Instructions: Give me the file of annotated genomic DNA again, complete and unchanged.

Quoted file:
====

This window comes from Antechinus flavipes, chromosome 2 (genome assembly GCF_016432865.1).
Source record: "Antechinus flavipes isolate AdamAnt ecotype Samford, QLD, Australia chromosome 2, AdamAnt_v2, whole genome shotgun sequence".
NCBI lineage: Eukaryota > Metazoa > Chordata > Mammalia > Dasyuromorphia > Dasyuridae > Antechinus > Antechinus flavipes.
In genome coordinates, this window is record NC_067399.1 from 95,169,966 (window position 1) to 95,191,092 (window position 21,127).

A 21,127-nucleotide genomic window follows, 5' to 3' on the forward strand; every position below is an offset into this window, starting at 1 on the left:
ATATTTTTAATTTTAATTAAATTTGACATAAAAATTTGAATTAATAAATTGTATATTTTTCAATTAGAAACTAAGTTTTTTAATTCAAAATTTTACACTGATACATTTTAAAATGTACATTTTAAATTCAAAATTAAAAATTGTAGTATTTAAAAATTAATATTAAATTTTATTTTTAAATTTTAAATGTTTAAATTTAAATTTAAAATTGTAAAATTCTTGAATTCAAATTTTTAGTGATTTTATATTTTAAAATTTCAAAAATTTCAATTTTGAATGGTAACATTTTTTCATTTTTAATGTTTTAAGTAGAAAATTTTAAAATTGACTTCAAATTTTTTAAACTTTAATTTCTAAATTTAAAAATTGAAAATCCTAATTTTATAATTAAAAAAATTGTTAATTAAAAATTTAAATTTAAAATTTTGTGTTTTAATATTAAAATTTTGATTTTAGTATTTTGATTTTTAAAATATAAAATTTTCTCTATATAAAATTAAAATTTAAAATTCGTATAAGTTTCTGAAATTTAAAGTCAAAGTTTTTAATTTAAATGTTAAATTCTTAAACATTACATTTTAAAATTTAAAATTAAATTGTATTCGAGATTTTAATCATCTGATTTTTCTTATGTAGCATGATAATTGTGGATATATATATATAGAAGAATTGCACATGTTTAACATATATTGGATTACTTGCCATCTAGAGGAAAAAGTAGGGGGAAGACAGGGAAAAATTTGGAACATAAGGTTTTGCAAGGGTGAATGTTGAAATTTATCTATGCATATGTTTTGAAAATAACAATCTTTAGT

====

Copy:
This window comes from Antechinus flavipes, chromosome 2 (genome assembly GCF_016432865.1).
Source record: "Antechinus flavipes isolate AdamAnt ecotype Samford, QLD, Australia chromosome 2, AdamAnt_v2, whole genome shotgun sequence".
NCBI lineage: Eukaryota > Metazoa > Chordata > Mammalia > Dasyuromorphia > Dasyuridae > Antechinus > Antechinus flavipes.
In genome coordinates, this window is record NC_067399.1 from 95,169,966 (window position 1) to 95,191,092 (window position 21,127).

A 21,127-nucleotide genomic window follows, 5' to 3' on the forward strand; every position below is an offset into this window, starting at 1 on the left:
ATATTTTTAATTTTAATTAAATTTGACATAAAAATTTGAATTAATAAATTGTATATTTTTCAATTAGAAACTAAGTTTTTTAATTCAAAATTTTACACTGATACATTTTAAAATGTACATTTTAAATTCAAAATTAAAAATTGTAGTATTTAAAAATTAATATTAAATTTTATTTTTAAATTTTAAATGTTTAAATTTAAATTTAAAATTGTAAAATTCTTGAATTCAAATTTTTAGTGATTTTATATTTTAAAATTTCAAAAATTTCAATTTTGAATGGTAACATTTTTTCATTTTTAATGTTTTAAGTAGAAAATTTTAAAATTGACTTCAAATTTTTTAAACTTTAATTTCTAAATTTAAAAATTGAAAATCCTAATTTTATAATTAAAAAAATTGTTAATTAAAAATTTAAATTTAAAATTTTGTGTTTTAATATTAAAATTTTGATTTTAGTATTTTGATTTTTAAAATATAAAATTTTCTCTATATAAAATTAAAATTTAAAATTCGTATAAGTTTCTGAAATTTAAAGTCAAAGTTTTTAATTTAAATGTTAAATTCTTAAACATTACATTTTAAAATTTAAAATTAAATTGTATTCGAGATTTTAATCATCTGATTTTTCTTATGTAGCATGATAATTGTGGATATATATATATAGAAGAATTGCACATGTTTAACATATATTGGATTACTTGCCATCTAGAGGAAAAAGTAGGGGGAAGACAGGGAAAAATTTGGAACATAAGGTTTTGCAAGGGTGAATGTTGAAATTTATCTATGCATATGTTTTGAAAATAACAATCTTTAGT